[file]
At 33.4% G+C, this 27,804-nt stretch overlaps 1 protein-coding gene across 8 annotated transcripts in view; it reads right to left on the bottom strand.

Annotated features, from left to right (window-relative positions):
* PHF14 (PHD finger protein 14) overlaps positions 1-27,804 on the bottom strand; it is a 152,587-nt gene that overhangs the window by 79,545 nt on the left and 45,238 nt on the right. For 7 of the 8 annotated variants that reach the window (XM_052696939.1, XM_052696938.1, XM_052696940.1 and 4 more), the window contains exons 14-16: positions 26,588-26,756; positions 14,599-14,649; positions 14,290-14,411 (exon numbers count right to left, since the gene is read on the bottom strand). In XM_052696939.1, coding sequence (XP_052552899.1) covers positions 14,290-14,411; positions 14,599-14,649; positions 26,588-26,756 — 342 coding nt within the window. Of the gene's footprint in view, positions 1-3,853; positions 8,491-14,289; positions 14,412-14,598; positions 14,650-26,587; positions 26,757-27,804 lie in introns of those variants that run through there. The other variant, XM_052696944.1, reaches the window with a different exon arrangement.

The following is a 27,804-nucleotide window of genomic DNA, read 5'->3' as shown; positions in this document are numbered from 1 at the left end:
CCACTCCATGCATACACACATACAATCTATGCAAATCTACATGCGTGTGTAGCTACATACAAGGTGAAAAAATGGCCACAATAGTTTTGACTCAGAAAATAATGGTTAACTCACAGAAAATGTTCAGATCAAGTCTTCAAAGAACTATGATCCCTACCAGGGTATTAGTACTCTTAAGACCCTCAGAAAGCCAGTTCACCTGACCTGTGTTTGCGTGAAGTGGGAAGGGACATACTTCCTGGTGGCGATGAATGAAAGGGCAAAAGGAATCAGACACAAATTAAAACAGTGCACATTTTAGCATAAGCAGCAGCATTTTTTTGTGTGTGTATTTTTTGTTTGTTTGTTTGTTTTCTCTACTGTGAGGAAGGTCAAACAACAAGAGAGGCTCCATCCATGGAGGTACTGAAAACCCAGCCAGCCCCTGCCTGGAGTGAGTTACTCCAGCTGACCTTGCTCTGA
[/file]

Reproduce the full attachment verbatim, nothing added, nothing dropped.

At 33.4% G+C, this 27,804-nt stretch overlaps 1 protein-coding gene across 8 annotated transcripts in view; it reads right to left on the bottom strand.

Annotated features, from left to right (window-relative positions):
* PHF14 (PHD finger protein 14) overlaps positions 1-27,804 on the bottom strand; it is a 152,587-nt gene that overhangs the window by 79,545 nt on the left and 45,238 nt on the right. For 7 of the 8 annotated variants that reach the window (XM_052696939.1, XM_052696938.1, XM_052696940.1 and 4 more), the window contains exons 14-16: positions 26,588-26,756; positions 14,599-14,649; positions 14,290-14,411 (exon numbers count right to left, since the gene is read on the bottom strand). In XM_052696939.1, coding sequence (XP_052552899.1) covers positions 14,290-14,411; positions 14,599-14,649; positions 26,588-26,756 — 342 coding nt within the window. Of the gene's footprint in view, positions 1-3,853; positions 8,491-14,289; positions 14,412-14,598; positions 14,650-26,587; positions 26,757-27,804 lie in introns of those variants that run through there. The other variant, XM_052696944.1, reaches the window with a different exon arrangement.

The following is a 27,804-nucleotide window of genomic DNA, read 5'->3' as shown; positions in this document are numbered from 1 at the left end:
CCACTCCATGCATACACACATACAATCTATGCAAATCTACATGCGTGTGTAGCTACATACAAGGTGAAAAAATGGCCACAATAGTTTTGACTCAGAAAATAATGGTTAACTCACAGAAAATGTTCAGATCAAGTCTTCAAAGAACTATGATCCCTACCAGGGTATTAGTACTCTTAAGACCCTCAGAAAGCCAGTTCACCTGACCTGTGTTTGCGTGAAGTGGGAAGGGACATACTTCCTGGTGGCGATGAATGAAAGGGCAAAAGGAATCAGACACAAATTAAAACAGTGCACATTTTAGCATAAGCAGCAGCATTTTTTTGTGTGTGTATTTTTTGTTTGTTTGTTTGTTTTCTCTACTGTGAGGAAGGTCAAACAACAAGAGAGGCTCCATCCATGGAGGTACTGAAAACCCAGCCAGCCCCTGCCTGGAGTGAGTTACTCCAGCTGACCTTGCTCTGA